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Account Action admired affect agreeable appear Author Beauty becauſe Behaviour Book Character common confider Country Defire fall fame Father feems felf feveral fhall fhew fhould fince firft firſt fome formed Fortune Friend fuch give given greateſt Hand Head Heart himſelf Honour hope humble Kind Lady laft late Learning leave Letter Light lived look Love Mankind Manner mean Milton Mind moft moſt muft muſt Name Nature never obferve obliged Occafion Opinion paffed Paffion particular Perfon Place pleaſe Pleaſure Poem Poet Point prefent proper publick Quality Reader Reaſon received Reflection Sentiments Servant ſhe SPECTATOR Spirit Subject taken tell thefe themſelves theſe Thing thofe thoſe Thoughts told Town turn Virtue whole Wife Woman World write young
Page 199 - A shout that tore Hell's concave, and beyond Frighted the reign of Chaos and old Night.
Page 101 - The sentiments in an epic poem are the thoughts and behaviour which the author ascribes to the persons whom he introduces, and are...
Page 125 - ... as created beings ; and that, in the other, Adam and Eve are confounded with their sons and daughters. Such little...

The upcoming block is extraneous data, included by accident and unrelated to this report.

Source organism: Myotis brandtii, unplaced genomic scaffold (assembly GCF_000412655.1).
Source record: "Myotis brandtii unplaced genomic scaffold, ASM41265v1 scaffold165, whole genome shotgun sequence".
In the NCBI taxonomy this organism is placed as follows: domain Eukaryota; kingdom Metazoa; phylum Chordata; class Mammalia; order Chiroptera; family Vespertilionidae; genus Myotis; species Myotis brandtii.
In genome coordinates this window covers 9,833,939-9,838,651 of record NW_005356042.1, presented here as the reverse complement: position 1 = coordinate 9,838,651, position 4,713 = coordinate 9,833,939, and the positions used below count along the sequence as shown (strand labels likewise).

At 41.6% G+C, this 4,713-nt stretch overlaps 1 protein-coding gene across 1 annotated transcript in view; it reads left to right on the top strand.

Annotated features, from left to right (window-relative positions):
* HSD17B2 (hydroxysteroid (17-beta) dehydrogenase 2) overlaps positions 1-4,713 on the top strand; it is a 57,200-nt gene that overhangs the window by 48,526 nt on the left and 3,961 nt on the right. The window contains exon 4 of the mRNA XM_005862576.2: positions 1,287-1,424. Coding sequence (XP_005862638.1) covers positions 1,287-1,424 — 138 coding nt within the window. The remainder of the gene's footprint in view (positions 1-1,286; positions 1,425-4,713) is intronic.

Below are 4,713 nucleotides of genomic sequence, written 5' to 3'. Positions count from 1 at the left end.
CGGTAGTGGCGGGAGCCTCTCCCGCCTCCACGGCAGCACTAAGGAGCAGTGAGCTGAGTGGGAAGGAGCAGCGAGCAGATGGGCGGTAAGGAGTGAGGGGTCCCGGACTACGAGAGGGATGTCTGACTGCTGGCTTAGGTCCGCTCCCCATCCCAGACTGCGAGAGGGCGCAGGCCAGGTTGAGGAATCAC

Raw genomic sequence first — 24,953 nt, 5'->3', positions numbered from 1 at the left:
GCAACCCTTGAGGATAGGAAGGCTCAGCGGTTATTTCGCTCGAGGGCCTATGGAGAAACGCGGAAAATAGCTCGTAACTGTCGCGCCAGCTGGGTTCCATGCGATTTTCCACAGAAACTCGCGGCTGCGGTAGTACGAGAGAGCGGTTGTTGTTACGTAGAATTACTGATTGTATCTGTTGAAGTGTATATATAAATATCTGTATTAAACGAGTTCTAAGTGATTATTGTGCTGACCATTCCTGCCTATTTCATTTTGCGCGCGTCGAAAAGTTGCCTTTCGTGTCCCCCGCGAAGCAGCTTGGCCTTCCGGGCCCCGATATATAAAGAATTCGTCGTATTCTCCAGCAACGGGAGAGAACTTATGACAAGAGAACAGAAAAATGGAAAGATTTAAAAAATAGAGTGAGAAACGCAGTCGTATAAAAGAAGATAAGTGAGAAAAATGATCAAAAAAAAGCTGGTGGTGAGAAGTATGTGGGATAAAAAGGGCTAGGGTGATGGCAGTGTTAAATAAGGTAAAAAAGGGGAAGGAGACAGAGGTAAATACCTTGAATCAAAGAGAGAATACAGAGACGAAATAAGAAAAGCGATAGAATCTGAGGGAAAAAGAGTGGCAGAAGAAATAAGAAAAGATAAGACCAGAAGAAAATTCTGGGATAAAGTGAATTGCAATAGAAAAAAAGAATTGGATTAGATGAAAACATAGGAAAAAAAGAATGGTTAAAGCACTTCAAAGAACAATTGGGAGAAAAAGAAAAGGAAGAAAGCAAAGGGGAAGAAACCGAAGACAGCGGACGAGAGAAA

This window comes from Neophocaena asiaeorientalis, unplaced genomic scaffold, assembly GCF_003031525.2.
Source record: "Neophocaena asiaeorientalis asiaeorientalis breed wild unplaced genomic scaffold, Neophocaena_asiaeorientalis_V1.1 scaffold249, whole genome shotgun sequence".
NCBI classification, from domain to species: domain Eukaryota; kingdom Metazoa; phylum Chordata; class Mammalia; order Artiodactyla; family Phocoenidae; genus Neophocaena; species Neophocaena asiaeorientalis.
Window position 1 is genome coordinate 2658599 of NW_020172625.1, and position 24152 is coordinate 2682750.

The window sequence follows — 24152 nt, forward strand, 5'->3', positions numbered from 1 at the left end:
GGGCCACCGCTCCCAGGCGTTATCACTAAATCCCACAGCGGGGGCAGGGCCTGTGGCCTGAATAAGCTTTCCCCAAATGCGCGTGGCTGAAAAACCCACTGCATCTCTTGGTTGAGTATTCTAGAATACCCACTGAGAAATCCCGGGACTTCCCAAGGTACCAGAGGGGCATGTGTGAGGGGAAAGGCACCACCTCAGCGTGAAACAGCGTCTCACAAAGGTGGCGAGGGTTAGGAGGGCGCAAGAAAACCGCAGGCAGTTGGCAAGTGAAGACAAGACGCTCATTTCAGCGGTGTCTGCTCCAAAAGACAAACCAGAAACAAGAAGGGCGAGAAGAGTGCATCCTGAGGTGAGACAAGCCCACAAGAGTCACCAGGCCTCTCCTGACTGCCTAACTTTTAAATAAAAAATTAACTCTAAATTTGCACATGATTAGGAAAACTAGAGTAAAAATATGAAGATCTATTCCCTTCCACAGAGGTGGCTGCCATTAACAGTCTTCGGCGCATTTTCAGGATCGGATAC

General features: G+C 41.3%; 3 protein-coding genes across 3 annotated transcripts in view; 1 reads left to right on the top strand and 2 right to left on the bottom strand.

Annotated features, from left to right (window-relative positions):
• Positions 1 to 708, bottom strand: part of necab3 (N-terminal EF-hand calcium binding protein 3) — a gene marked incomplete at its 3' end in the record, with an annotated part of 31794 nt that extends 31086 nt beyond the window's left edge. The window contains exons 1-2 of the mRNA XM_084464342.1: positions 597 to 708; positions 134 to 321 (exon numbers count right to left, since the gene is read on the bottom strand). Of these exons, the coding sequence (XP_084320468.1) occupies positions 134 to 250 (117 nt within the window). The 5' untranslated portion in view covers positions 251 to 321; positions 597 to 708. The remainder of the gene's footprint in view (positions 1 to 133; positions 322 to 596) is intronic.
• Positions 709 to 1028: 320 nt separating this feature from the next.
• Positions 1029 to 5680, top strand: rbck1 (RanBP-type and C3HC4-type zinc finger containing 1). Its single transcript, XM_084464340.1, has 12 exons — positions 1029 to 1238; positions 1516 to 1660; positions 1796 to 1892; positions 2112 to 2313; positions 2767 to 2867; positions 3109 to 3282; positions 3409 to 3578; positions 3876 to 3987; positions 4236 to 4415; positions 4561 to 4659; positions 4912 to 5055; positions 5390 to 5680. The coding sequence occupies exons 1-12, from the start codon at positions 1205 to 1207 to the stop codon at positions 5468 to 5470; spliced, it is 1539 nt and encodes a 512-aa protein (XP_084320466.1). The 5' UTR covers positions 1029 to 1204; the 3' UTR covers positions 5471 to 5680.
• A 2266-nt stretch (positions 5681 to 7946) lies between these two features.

Page 194 - Moses in those books from whence our author drew his subject, and to the Holy Spirit who is therein represented as operating after a particular manner in the first production of nature.
Page 132 - And Adam lived an hundred and thirty years, and begat a son in his own likeness, after his image; and called his name Seth...
Page 201 - In short, if we look into the conduct of Homer, Virgil, and Milton, as the great fable is the soul of each poem, so to give their works an agreeable variety, their episodes are so many short fables, and their similes so many short episodes ; to which you may add, if you please, that their metaphors are so many short similes.
Page 104 - I may also add, of that which he described, than to any imperfection in that divine poet.
Page 250 - Providence with respect to man. He has represented all the abstruse doctrines of predestination, freewill and grace, as also the great points of incarnation and redemption, (which naturally grow up in a poem that treats of the fall of man) with great energy of expression, and in a clearer and stronger light than I ever met with in any other writer.
Page 197 - The catalogue of evil spirits has abundance of learning in it, and a very agreeable turn of poetry, which rises in a great measure from its describing the places where they were worshipped, by those beautiful marks of rivers, so frequent among the ancient poets. The author had doubtless in this place Homer's catalogue of ships, and Virgil's list of warriors, in his view. The characters of Moloch and Belial...
Page 198 - Lucian relates concerning this river, viz. that this stream, at certain seasons of the year, especially about the feast of Adonis, is of a bloody colour ; •which the heathens looked upon as proceeding from a kind of sympathy in the river for the death of Adonis, who was killed by a wild boar in the mountains out of which this stream rises.